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  18. It needs a good poker face and a strong DM/player barrier though, something I have not been good at keeping up in many of my own campaigns.

    In my games, it's pretty well known that I do this, so the poker face isn't really needed. The trick is to ensure that any solution you "borrow" from the players' own speculations isn't exactly like those speculations so there's still a sense of mystery and surprise to the whole thing.

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  19. That's a great idea about Orcs resenting Elves becaue they were enslaved by them. Thank you! Now I have my definition of Orcs as opposed to goblinoids. In my campaign, Twilight/Midlands, loosely based on Greyhawk, there is the Old World - Greyhawkish traditional AD&D setting and Twilight - Wasteland where Sueli Imperium used to be, where morals, spirituality and beings are twisted. Midlands is the frontier where Twilight is kept at bay at the human cost of settlers and homesteaders driven South and forming a human barrier to the Wasteland nasties. Goblinoids are the product of the Wasteland, where beliefs have transformative magical power and self-assertive goblins can moroph into hobgoblin and bugmear progeny. Orcs and Ogres belong to the Old World. Elves are rich and powerful, and are seldom seen.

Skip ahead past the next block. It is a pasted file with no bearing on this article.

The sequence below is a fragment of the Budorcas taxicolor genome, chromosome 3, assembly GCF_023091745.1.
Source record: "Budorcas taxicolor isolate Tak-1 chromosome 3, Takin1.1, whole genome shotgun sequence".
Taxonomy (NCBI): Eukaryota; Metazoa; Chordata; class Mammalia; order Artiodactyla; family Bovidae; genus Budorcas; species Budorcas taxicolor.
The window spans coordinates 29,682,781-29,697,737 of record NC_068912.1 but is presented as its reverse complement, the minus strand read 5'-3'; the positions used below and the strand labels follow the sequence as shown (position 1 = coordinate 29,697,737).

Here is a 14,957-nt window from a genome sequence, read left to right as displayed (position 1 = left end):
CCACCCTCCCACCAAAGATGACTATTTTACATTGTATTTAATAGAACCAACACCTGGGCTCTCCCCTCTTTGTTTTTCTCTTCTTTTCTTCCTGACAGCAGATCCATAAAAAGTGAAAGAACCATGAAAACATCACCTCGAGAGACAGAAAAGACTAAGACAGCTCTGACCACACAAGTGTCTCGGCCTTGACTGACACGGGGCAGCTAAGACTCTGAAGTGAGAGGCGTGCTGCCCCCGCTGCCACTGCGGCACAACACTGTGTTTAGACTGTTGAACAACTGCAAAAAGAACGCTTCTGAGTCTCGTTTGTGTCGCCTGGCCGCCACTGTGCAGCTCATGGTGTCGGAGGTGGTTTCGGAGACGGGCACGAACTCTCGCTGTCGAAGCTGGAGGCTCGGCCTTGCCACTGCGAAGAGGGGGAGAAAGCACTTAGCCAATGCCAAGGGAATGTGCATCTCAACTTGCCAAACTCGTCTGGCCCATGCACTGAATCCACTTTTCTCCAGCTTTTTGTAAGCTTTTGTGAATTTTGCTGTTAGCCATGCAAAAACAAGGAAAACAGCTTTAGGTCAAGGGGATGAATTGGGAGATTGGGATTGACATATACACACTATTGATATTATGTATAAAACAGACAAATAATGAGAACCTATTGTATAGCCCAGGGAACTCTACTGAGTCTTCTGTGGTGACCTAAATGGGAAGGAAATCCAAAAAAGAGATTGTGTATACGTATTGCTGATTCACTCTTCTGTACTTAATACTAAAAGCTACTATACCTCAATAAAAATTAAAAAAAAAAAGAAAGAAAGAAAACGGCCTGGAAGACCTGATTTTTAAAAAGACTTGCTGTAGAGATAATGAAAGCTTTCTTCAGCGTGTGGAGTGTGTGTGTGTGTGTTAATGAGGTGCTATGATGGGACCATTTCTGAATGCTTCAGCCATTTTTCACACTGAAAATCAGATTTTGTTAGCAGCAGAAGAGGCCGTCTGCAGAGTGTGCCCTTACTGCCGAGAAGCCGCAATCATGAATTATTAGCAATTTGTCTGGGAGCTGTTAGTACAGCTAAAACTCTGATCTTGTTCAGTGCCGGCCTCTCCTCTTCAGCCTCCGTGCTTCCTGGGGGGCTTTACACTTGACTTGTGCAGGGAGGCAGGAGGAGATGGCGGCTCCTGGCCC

Metaphysics operate differently in this campaign setting. Scientific method never took hold because Alteration Magic is simpler and more efficient. Light can not be created or desrtoyed, making crystal ball scrying possible. Universe has cosmic consciousness. Multitudinal panthenons of AD&D Deities are manifestations of that consciousness to its sentient beings. Because of its nature, the Universe is vulnerable to powerful wizards and it protects itself and keeps itself isolated from the multiverse. Lovecraftian Mind Flayers, Beholders and Aboleths are the subconscious manifestations of that cosmic consciousness to keep the AD&D bubble separate. Any outside interdimensional traveler will have to deal with these sanity eroding Lovecraftian nightmares before they can break through into the gameworld. Lichdom is okay, but any wizard powerful enough and curious enough to glimpse a hint of that cosmic consciousness or to try to break out of that world will have to contend with these abominations. On the inside of the bubble are the Elves. In Frank Herbert's Dune, Worms are the Spice. In this world, Elves are the spirit of that world. They are of the game world. The can not conceive of parallel universes or of existance apart from the game world, which they cocneove of as The Forest, not seeignthe reality for the trees. They exist entirely within and are of the reality created by cosmic consciousness. Should anybody be fortunate enough to beak through the barrier of the abominations and land their UFO in this gameworld, it will be the Elves, who will feel compelled to surround and take the alien into custody, Elves will be operating their own version of the Area 51. Elves will believe themselves to be the guardians of their world against the abominable darkness, but as the Elves and Mind Flayers are the cxreations of the same entity. the two will never intersect. Into the wasteland is driven a spirit and his followers out of a nightmare worse that anything a Mindflayer can throw at them. Not knowing who, what or where they are, the Spirits land in the Wasteland and main one takes the form of a psychotic Lich that thinks itself to be fighting the good fight back in its own universe. Finally I was able to put the essence of my capaign into words. I hope you get a kick out of this.